Research revealed by the Real Estate Service Group shows that the amount of new space under construction from January-April 2021 was already double that completed annually in 2020. Much of the work under construction is already pre-let to retailers and distribution companies in long-term lease agreements. Investment in UK warehouses reached over £6 billion in the first 6 months of 2021 – investors from Europe, the US, Korea and China are notable contributors to this figure.
Property agent Cushman & Wakefield believe that warehouse demand will overtake supply within the next year. So why are we facing a warehouse space shortage?
The first reason for the current warehouse shortage is the recent boom in online shopping. E-commerce grew by 46% year-on-year in 2020, marking the strongest increase since 2008. A standout figure is December 2020, where e-commerce sales grew by 61.4% compared with the previous December. Online shopping has continued to evolve throughout 2021. As a result, demand is at record levels, driven by e-commerce companies, which need more space to store goods, and manufacturing and logistics businesses, who need the space to operate delivery services.
Between 2015-2019, e-commerce and post and parcel companies took on an average collectively of 6 million square feet a year. This more than doubled in 2020, when the companies collectively took on in excess of 15 million square feet across the year.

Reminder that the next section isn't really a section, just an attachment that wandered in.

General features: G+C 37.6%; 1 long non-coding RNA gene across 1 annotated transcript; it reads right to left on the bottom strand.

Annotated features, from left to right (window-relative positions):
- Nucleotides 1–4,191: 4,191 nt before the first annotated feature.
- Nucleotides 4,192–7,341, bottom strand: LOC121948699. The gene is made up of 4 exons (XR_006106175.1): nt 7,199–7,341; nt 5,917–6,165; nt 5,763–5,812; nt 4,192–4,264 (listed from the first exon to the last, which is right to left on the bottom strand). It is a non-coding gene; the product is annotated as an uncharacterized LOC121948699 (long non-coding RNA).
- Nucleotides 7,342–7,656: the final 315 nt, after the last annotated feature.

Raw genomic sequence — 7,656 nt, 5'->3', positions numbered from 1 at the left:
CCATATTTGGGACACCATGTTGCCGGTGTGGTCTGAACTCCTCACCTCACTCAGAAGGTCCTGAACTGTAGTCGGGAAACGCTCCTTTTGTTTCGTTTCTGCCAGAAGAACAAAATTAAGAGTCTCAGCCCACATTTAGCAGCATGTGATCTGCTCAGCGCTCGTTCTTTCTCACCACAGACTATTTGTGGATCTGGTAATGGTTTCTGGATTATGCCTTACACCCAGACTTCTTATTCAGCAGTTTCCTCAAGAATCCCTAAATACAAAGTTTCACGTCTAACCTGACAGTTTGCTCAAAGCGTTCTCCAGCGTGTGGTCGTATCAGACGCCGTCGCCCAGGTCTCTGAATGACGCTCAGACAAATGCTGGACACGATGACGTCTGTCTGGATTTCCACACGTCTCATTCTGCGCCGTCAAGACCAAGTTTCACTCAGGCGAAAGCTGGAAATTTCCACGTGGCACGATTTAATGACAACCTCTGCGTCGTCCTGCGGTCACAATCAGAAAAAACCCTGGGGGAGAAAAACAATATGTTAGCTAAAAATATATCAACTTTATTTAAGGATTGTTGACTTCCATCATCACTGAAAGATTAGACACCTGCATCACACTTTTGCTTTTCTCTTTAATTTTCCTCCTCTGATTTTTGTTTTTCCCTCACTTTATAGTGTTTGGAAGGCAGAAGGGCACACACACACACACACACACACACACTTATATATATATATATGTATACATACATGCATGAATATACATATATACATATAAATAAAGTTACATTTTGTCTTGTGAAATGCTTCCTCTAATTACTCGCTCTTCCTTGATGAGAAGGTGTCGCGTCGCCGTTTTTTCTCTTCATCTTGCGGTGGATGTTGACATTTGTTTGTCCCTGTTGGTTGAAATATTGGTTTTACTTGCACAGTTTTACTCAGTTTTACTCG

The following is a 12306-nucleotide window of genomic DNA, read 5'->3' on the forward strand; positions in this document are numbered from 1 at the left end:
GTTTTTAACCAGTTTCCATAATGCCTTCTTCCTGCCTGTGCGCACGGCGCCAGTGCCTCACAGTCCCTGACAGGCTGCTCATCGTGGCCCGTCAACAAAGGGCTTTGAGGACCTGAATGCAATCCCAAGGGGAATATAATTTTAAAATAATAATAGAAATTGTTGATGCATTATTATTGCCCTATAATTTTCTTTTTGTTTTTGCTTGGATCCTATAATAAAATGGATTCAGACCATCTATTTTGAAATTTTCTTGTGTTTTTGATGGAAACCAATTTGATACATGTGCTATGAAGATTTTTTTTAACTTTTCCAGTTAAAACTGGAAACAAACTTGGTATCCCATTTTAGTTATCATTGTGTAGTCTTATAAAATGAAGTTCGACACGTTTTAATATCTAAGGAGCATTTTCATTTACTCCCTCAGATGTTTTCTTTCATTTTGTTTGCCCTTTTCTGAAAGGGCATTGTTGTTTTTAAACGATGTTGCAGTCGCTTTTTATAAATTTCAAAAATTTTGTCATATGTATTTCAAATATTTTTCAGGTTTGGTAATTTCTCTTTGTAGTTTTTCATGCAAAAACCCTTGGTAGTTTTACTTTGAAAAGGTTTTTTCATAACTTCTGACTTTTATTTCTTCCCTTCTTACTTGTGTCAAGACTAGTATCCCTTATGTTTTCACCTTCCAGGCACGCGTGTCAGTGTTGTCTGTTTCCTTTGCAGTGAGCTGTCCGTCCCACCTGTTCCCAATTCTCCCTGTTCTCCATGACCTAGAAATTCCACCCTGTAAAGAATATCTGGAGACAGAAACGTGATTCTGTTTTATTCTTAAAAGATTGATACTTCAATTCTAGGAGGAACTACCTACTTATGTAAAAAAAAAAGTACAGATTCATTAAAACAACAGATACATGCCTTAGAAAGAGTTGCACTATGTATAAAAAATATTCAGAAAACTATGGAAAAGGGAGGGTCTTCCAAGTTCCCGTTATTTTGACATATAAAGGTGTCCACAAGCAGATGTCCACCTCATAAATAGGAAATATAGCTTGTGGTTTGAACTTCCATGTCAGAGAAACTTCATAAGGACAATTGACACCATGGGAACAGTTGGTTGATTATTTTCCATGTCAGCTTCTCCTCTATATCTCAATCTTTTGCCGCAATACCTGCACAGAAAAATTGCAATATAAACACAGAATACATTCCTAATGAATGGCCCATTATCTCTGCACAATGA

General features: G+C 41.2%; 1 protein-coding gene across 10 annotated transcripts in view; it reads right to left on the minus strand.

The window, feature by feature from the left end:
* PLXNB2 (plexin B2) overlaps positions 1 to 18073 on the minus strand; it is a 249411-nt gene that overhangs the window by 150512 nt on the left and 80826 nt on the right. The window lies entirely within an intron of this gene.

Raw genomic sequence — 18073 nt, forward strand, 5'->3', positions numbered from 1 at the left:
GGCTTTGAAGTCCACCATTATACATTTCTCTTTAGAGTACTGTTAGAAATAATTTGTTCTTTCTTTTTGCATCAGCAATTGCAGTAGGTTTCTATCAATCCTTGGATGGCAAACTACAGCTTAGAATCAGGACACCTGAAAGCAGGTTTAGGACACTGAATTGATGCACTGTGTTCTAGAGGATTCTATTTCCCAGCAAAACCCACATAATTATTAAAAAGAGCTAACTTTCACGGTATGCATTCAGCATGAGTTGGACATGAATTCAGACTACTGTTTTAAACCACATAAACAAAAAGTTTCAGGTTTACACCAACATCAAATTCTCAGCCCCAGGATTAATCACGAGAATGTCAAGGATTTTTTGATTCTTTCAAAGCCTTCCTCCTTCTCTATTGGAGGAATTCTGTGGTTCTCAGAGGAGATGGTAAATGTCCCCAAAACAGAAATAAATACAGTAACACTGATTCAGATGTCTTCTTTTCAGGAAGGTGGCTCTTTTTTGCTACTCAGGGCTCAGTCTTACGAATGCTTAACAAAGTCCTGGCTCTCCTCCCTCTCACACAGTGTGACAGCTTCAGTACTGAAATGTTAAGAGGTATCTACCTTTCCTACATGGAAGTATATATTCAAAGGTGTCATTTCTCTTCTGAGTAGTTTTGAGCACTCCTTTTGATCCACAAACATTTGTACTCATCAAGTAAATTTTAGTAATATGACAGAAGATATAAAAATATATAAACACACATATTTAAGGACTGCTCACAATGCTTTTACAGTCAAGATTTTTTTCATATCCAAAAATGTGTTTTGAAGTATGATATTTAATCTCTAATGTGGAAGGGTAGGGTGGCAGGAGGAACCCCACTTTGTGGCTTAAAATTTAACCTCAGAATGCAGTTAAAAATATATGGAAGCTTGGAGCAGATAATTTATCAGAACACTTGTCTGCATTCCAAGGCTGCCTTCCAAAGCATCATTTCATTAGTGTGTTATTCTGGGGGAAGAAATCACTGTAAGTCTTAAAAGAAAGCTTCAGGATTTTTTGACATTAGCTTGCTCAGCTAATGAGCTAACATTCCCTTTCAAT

Unsurprisingly, Amazon is a large eater of available warehouse space. In 2021, the e-commerce giant accounts for more than half of the UK’s e-commerce-related warehouse usage. From January-July this year, Amazon has signed 18 letting deals, compared with 19 for the whole of 2020. A few examples of new warehouses include a 2.5m sq ft construction in Gateshead, 2.3m sq ft constructions in Swindon and Dartford, 2m sq ft constructions in Leeds and Wakefield and a 1.7m sq ft construction in Mansfield.
A second reason for warehouse shortage is shaky supply chains, hit by Brexit and border chaos, and exacerbated by Covid-19 and panic buying. Periodic shortages have encouraged manufacturers and retailers to seek more storage space as a buffer to unreliable global trade.
Supply chain disruption is also affecting the speed with which developers can build more warehouse space. Shortages push up the price of building materials and there are delays in sourcing cement, timber and mortar, meaning completion dates need to be extended.
LondonMetric Property is one of the UK’s largest property companies, with a 2020 revenue of £112.2million and over 100 property investments across the country. The company is listed on the London Stock Exchange and is a constituent of the FTSE 250 Index.
The warehousing landlord has recently embarked on a buying spree:
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